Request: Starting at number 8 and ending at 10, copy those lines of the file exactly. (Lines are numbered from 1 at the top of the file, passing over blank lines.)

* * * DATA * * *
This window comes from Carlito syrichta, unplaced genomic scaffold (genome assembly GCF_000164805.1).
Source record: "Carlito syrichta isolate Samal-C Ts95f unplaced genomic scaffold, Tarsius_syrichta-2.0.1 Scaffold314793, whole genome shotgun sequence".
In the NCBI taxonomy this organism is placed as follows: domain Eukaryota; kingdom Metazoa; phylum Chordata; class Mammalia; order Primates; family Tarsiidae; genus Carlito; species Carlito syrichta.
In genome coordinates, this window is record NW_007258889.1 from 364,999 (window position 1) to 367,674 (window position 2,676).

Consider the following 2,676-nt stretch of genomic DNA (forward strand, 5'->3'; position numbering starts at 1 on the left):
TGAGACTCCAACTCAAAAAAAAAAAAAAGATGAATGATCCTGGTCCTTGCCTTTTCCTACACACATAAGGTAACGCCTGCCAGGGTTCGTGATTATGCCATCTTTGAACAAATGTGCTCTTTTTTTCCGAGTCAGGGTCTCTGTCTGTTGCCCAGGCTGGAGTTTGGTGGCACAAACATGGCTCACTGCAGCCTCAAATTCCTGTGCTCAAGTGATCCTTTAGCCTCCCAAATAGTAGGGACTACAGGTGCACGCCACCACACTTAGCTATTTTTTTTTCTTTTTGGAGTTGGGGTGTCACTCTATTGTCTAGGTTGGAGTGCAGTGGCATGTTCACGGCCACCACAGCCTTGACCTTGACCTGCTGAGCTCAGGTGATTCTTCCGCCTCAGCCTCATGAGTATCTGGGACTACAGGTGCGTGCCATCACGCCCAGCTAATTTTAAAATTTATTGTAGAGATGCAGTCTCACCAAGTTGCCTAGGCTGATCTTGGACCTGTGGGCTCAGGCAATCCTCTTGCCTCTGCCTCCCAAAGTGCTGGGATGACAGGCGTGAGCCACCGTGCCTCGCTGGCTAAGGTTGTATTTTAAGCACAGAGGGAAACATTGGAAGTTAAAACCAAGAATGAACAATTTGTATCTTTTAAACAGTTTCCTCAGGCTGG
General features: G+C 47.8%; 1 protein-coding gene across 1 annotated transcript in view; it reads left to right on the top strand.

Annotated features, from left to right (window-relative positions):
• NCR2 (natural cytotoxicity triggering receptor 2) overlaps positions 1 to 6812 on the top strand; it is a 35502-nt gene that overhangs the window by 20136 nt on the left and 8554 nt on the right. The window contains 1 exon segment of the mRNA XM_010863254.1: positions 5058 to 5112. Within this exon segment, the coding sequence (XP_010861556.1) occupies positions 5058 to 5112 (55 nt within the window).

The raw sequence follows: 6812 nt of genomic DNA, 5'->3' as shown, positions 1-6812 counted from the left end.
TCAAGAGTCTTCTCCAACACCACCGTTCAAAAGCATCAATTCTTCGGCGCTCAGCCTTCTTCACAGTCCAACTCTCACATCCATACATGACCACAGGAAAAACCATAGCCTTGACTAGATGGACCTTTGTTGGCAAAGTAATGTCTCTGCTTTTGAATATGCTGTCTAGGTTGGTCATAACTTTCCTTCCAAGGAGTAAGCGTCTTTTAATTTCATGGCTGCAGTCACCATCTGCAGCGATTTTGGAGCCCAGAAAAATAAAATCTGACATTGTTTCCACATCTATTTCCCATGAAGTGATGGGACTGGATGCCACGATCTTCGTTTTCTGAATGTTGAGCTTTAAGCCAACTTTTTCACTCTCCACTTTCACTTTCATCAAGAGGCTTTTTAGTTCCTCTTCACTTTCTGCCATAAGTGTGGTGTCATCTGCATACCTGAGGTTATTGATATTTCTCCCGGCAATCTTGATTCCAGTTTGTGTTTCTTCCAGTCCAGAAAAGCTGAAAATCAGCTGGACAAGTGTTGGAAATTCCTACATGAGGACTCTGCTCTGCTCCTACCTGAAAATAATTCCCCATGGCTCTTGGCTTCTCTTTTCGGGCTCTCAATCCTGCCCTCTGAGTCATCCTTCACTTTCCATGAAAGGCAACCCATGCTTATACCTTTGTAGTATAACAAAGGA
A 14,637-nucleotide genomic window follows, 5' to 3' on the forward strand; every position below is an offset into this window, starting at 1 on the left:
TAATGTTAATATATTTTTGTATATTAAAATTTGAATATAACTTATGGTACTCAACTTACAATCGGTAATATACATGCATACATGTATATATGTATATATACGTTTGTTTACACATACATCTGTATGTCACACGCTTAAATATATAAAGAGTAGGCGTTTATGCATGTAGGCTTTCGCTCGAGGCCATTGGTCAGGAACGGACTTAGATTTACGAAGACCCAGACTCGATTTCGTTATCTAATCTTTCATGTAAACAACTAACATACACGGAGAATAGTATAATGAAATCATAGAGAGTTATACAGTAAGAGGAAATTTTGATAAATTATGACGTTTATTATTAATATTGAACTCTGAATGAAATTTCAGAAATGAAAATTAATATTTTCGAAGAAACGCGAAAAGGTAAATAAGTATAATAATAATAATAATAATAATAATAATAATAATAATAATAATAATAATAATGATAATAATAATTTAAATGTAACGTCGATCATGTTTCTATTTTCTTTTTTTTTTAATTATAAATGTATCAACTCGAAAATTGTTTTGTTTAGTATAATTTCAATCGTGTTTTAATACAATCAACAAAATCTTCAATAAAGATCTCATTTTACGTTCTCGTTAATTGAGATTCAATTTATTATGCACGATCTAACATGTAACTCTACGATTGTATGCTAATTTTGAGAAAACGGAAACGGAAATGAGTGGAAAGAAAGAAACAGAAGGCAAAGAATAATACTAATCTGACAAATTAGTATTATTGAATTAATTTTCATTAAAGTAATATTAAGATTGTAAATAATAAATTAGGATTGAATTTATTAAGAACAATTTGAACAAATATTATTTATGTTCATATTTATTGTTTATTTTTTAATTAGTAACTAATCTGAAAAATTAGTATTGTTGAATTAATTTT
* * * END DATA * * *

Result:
Annotated features, from left to right (window-relative positions):
• NCR2 (natural cytotoxicity triggering receptor 2) overlaps positions 1 to 6812 on the top strand; it is a 35502-nt gene that overhangs the window by 20136 nt on the left and 8554 nt on the right. The window contains 1 exon segment of the mRNA XM_010863254.1: positions 5058 to 5112. Within this exon segment, the coding sequence (XP_010861556.1) occupies positions 5058 to 5112 (55 nt within the window).

The raw sequence follows: 6812 nt of genomic DNA, 5'->3' as shown, positions 1-6812 counted from the left end.